Jesus was away on a field trip into the mountains with Peter, James, and John. The other nine are left to cool their heels. As always there were people hanging around waiting for Jesus, particularly those who had come to desire his healing miracles. A father arrives, no doubt disappointed to find Jesus out of the office; so he engages the services of those remaining disciples. His son is possessed by a demon who is inflicting horrible seizures which are so great that he stumbles into fires or falls into rivers. Dad is desperate. The disciples take a shot at healing. The whole thing misfires.
But Jesus finally arrives, and the desperate, frustrated father immediately comes to Jesus with a request and a complaint. “Lord, have mercy on my son,” he said. “He has seizures and is suffering greatly. He often falls into the fire or into the water. I brought him to your disciples, but they could not heal him.”
Jesus is not happy. “O unbelieving and perverse generation,” Jesus replies, “how long shall I stay with you? How long shall I put up with you? Bring the boy here to me.” Jesus rebukes the demon, and it comes out of the boy, and he is healed instantly.
The disciples suffer the rebuke in silence; but later it is just too much to bear. After all, they had tried. So once they are alone with him, they ask:
“Why couldn’t we drive it out?”
He replies, “Because you have so little faith. I tell you the truth, if you have faith as small as a mustard seed, you can say to this mountain, ‘Move from here to there’ and it will move. Nothing will be impossible for you.”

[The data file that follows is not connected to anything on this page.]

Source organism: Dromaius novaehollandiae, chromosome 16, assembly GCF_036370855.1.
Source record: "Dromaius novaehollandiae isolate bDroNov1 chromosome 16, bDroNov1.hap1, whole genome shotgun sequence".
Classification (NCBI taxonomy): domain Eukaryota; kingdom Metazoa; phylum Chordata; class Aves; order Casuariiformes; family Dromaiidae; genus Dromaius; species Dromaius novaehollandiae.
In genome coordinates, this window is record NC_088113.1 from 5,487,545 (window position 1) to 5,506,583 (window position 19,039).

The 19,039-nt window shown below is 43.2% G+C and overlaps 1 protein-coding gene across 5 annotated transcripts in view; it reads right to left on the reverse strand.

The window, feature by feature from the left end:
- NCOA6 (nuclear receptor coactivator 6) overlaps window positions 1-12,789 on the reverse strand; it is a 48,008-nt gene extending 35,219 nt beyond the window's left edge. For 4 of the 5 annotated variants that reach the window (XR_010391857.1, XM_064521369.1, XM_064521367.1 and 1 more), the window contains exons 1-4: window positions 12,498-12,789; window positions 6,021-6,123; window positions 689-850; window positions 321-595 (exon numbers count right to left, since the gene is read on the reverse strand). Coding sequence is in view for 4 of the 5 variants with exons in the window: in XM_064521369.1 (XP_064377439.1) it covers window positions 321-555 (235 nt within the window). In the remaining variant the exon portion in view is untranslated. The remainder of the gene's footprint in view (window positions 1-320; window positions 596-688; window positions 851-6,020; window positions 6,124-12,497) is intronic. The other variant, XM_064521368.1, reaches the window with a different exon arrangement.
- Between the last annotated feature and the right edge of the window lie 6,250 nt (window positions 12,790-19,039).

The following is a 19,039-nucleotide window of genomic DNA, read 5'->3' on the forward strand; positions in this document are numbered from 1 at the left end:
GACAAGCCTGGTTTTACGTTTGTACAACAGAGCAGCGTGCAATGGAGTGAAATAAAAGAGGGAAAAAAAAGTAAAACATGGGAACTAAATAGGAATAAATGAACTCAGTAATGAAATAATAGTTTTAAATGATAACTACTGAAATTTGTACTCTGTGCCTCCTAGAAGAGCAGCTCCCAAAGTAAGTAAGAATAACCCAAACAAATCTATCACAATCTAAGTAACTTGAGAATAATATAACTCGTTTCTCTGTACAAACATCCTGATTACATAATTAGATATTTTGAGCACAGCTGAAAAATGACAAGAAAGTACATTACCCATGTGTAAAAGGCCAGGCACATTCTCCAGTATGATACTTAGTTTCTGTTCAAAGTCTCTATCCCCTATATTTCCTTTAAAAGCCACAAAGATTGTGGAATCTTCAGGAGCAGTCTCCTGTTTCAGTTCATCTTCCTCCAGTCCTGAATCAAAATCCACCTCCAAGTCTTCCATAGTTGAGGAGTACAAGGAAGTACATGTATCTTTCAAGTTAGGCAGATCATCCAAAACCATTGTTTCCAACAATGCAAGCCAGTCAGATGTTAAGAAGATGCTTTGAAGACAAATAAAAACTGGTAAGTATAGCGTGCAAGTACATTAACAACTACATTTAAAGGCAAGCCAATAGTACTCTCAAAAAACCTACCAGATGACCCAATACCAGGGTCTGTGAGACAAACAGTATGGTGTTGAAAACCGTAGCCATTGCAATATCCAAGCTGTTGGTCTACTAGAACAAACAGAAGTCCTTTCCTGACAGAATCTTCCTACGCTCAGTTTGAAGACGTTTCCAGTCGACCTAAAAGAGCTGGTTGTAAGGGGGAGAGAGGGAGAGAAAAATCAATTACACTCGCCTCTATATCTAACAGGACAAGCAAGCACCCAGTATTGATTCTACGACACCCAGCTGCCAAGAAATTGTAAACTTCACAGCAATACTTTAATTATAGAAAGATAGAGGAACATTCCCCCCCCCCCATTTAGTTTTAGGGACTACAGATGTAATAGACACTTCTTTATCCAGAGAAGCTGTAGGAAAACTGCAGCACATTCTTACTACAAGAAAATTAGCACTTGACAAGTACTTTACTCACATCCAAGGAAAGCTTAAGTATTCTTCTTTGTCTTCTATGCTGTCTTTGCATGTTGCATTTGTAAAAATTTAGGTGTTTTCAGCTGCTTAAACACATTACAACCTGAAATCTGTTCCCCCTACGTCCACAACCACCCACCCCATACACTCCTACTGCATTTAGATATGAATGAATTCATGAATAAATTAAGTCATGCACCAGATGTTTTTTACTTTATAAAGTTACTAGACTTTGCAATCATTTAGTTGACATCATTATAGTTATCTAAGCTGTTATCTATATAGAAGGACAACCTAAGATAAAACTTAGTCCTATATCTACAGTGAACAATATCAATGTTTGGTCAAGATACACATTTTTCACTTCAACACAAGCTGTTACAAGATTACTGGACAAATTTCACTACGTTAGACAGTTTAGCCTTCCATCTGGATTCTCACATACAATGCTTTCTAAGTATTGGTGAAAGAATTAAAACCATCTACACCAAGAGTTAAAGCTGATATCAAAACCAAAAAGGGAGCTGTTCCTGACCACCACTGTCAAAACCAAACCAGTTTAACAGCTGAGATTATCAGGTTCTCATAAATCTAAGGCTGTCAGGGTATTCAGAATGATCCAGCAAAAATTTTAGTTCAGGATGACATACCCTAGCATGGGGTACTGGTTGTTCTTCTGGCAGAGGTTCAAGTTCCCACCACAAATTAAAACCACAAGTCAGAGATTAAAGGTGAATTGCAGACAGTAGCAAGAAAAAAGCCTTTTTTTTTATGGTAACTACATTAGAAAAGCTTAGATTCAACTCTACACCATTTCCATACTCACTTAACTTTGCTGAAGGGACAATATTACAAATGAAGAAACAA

Step away from the biblical narrative a bit and go directly to the question it poses. How much faith is enough? Jesus answer is counter-intuitive. “Not as much as you think.”
Wait a minute, Jesus. Moving a mountain is no small feat. I won’t need a giant earth-mover or dynamite, simply a faith-filled command, and that big rock will move? What in the world is going on here?
We often think of faith like fuel. We need to fill up our tank in order to perform a task. Some tasks require no spiritual fuel at all, just a little human energy. And when we live from that perspective we tend to opt in and out of a life of faith, thinking that we can exist without faith in God. We only go to God when life is too much for us to manage by our own power. So are considered with having a quantity of faith on hand for those emergencies.
But faith is not fuel, faith is a relationship. It is what we have not because of momentary necessity. It is what we have because we are continuously connected to the author and completer of our faith. We move mountains not because we have enough faith, but because the faith we have is the real deal. Our faith is authentic. We don’t simply tap into the faith pipeline when things are rough or challenging. Faith comes from a relationship of trust in God that produces all the power needed to deal with life.
Faith in ourselves–our abilities, our goodness, or our intelligence will not move mountains. Faith that blindly spins the dice and hopes that fate treats them kindly in a counterfeit that will ultimately fail us.
But faith in God who loves us and whose love empowers us will move mountains and more.
(c) 2010 by Stephen L Dunn